Which country waste the most water?

Which country consumes the least water

70.8% of the earth’s surface is occupied by water, but only 2.5% of all the water on the planet is fresh water, that is, suitable for consumption. Of this, most is inaccessible in glaciers, at the poles, etc., so we only have 0.5% available for consumption, which is groundwater or surface water. There are currently 6,000 million people on Earth, of which nearly 20% live in 50 countries that lack this vital liquid and, at the current rate of consumption, it will soon become (has already become) a problem capable of generating armed conflicts and will affect (is already affecting) the future of the biological diversity of many areas of the planet.

The World Health Organization (WHO) considers that the adequate amount of water for human consumption (drinking, cooking, personal hygiene, household cleaning) is 50 l/inhabitant/day. To these quantities must be added the necessary contribution for agriculture, industry and, of course, the conservation of aquatic and river ecosystems and, in general, those dependent on fresh water. Taking these parameters into account, a minimum quantity of 100 l/inhab/day is considered.

Top 5 water-consuming nations in the world

The rapid growth of the world’s population is making water an increasingly precious and scarce commodity. In fact, just three countries consume 38% of the planet’s available water resources. China, India and the USA top the world ranking that calculates each nation’s water footprint, a measure that estimates the total volume of water consumed by humans to produce goods and services. Brazil is in fourth place.

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The study, prepared by Dutch scientists, is published this week in the journal ‘Proceedings of the National Academy of Sciences’ (PNAS). The research calculates the water footprint of each country from the perspective of consumption and production.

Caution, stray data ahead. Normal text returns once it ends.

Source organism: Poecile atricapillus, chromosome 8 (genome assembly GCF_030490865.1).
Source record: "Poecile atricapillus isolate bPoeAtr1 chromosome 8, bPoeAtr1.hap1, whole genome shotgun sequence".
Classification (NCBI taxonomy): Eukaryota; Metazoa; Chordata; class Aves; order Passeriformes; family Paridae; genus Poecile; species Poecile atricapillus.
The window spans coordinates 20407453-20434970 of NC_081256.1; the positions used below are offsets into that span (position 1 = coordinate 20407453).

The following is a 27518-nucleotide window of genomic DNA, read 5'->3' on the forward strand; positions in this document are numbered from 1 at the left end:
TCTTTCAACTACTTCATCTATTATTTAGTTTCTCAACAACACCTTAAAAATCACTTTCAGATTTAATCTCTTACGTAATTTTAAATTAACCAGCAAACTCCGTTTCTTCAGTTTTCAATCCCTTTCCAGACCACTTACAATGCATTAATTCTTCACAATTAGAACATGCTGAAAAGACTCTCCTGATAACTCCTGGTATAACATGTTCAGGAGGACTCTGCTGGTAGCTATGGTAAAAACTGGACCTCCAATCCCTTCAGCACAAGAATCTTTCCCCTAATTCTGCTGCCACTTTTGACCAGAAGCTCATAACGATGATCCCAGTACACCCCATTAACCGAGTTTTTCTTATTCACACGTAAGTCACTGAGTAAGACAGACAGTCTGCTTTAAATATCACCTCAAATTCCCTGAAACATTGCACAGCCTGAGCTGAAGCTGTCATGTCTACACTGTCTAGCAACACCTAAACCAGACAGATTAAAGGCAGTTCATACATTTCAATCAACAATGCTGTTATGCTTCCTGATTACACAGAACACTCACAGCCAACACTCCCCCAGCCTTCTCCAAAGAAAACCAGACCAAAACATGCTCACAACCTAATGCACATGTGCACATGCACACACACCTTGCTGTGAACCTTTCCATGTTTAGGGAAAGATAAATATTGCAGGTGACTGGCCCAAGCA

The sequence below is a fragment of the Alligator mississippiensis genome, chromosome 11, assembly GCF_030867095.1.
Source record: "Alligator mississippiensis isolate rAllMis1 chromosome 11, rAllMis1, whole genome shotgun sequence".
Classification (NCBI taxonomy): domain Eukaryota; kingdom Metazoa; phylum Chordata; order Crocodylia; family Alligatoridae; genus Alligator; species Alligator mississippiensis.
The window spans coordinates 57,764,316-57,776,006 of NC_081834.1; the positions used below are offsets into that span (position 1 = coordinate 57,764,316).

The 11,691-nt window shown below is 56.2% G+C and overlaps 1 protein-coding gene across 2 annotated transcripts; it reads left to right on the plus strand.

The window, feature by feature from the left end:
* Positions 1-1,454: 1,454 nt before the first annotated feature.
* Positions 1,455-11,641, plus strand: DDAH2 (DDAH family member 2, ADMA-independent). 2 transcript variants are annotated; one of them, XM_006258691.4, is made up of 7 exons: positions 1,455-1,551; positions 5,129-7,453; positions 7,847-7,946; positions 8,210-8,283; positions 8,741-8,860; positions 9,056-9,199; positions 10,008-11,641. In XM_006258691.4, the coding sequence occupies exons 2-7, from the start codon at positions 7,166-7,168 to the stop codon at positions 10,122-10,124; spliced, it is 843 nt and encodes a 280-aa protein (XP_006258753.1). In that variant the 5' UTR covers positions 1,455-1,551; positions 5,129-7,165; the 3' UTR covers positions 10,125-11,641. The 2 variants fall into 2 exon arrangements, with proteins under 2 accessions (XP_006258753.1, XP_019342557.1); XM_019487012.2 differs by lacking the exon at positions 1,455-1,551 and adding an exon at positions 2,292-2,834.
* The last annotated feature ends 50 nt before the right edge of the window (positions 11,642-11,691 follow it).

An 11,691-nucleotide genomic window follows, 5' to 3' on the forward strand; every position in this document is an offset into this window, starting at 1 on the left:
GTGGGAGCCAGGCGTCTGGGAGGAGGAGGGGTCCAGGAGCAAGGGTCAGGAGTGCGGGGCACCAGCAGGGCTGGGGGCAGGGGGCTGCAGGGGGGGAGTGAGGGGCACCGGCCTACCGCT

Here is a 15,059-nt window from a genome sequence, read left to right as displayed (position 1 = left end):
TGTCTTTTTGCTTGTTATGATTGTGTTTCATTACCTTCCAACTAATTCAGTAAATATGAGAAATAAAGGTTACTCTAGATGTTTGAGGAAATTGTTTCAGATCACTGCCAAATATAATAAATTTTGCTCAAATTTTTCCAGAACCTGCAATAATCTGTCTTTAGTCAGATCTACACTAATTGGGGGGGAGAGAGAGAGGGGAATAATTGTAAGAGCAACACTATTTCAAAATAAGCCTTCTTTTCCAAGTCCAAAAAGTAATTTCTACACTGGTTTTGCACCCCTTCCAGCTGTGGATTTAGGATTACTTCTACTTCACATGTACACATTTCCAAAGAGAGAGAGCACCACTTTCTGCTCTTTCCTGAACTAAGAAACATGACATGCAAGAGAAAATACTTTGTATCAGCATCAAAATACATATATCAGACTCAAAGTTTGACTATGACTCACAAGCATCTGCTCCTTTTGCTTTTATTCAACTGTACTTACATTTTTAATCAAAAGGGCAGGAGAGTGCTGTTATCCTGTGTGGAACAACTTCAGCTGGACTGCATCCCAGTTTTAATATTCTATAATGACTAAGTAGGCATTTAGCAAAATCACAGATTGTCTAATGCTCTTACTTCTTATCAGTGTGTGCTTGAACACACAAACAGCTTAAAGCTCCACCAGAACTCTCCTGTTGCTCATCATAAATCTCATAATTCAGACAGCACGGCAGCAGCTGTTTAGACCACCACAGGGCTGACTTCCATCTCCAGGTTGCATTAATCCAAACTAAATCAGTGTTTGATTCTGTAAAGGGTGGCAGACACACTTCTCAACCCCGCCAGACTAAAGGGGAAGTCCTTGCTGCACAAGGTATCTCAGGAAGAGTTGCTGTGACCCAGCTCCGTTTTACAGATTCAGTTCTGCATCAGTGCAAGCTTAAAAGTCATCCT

The study establishes three components in the water footprint: blue, green and gray. The blue footprint refers to the consumption of water available on the earth’s surface. The green footprint refers to the consumption of water from rainfall, which is particularly relevant in crop production. Finally, the gray footprint is an indicator of the degree of water pollution. China is the country that generates the most polluted water.

Water consumption in developed and underdeveloped countries

The responsible use of water resources is one of the main challenges facing mankind. Water wastage in cities is therefore a major problem. The OECD (Organisation for Economic Co-operation and Development) has produced a report on water wastage in a selection of 48 of the world’s cities based on criteria of water safety, supply, sanitation, wastewater management and treatment, and drainage.

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On a planet where water scarcity affects more than 40% of the world’s population, reducing unnecessary water waste is imperative to meet the sixth of the Sustainable Development Goals.

On the contrary, the data show that those municipalities where water management has been decentralized have more shortcomings when it comes to making good use of the water cycle in the urban environment.

The United States locates the problem of this controversial report in the water treatment of cities, suspected of being managed by the Neapolitan Camorra for two decades, which they say has not met the relevant biosanitary standards.

Water consumption in the world

All economic sectors consume water, albeit in different ways and quantities ([1]). Access to a sufficient supply of freshwater is essential for many key economic sectors and for the communities dependent on their activities. However, it is still appropriate to ask the question: is the way water is used in the economy sustainable?

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Surprisingly, power generation also consumes a large amount of water and accounts for about 28% of its annual consumption. Water is mainly used as a cooling medium in nuclear and fossil fuel power plants. It is also used to generate hydroelectricity. Mining and manufacturing account for 18 %, followed by domestic consumption, which accounts for about 12 %. An average of 144 liters of water per person per day is supplied to European households.

In most cases, once abstracted water is used by industry, households or agriculture, the resulting wastewater can cause pollution through chemical discharges, sewage and nutrient or pesticide runoff from farmland. In the case of power generation, the use of water to produce hydroelectricity impairs its natural cycle in rivers and lakes, while dams and other physical barriers can prevent fish from migrating upstream.